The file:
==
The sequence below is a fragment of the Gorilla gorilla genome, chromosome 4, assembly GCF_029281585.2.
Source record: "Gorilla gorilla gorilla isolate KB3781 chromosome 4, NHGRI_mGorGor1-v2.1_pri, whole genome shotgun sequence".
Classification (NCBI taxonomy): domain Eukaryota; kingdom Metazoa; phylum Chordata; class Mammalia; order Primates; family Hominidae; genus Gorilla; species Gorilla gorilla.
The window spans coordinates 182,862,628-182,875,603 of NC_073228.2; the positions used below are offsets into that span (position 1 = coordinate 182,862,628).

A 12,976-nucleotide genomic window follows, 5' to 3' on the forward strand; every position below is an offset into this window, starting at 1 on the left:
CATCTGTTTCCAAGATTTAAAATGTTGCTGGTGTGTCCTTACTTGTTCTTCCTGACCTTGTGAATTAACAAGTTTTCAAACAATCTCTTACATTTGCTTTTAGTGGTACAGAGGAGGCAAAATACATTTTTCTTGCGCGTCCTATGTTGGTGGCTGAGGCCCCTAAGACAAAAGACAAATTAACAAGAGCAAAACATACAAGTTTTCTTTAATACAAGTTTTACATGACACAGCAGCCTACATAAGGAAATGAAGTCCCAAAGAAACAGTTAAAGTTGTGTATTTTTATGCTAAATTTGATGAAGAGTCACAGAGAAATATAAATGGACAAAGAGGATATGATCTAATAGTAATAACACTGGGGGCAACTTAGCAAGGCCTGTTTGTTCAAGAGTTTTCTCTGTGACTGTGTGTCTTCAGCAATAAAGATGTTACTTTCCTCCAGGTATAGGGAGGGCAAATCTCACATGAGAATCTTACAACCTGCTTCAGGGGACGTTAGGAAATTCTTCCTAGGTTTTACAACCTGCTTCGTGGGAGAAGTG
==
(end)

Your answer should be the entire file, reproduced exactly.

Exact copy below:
The sequence below is a fragment of the Gorilla gorilla genome, chromosome 4, assembly GCF_029281585.2.
Source record: "Gorilla gorilla gorilla isolate KB3781 chromosome 4, NHGRI_mGorGor1-v2.1_pri, whole genome shotgun sequence".
Classification (NCBI taxonomy): domain Eukaryota; kingdom Metazoa; phylum Chordata; class Mammalia; order Primates; family Hominidae; genus Gorilla; species Gorilla gorilla.
The window spans coordinates 182,862,628-182,875,603 of NC_073228.2; the positions used below are offsets into that span (position 1 = coordinate 182,862,628).

A 12,976-nucleotide genomic window follows, 5' to 3' on the forward strand; every position below is an offset into this window, starting at 1 on the left:
CATCTGTTTCCAAGATTTAAAATGTTGCTGGTGTGTCCTTACTTGTTCTTCCTGACCTTGTGAATTAACAAGTTTTCAAACAATCTCTTACATTTGCTTTTAGTGGTACAGAGGAGGCAAAATACATTTTTCTTGCGCGTCCTATGTTGGTGGCTGAGGCCCCTAAGACAAAAGACAAATTAACAAGAGCAAAACATACAAGTTTTCTTTAATACAAGTTTTACATGACACAGCAGCCTACATAAGGAAATGAAGTCCCAAAGAAACAGTTAAAGTTGTGTATTTTTATGCTAAATTTGATGAAGAGTCACAGAGAAATATAAATGGACAAAGAGGATATGATCTAATAGTAATAACACTGGGGGCAACTTAGCAAGGCCTGTTTGTTCAAGAGTTTTCTCTGTGACTGTGTGTCTTCAGCAATAAAGATGTTACTTTCCTCCAGGTATAGGGAGGGCAAATCTCACATGAGAATCTTACAACCTGCTTCAGGGGACGTTAGGAAATTCTTCCTAGGTTTTACAACCTGCTTCGTGGGAGAAGTG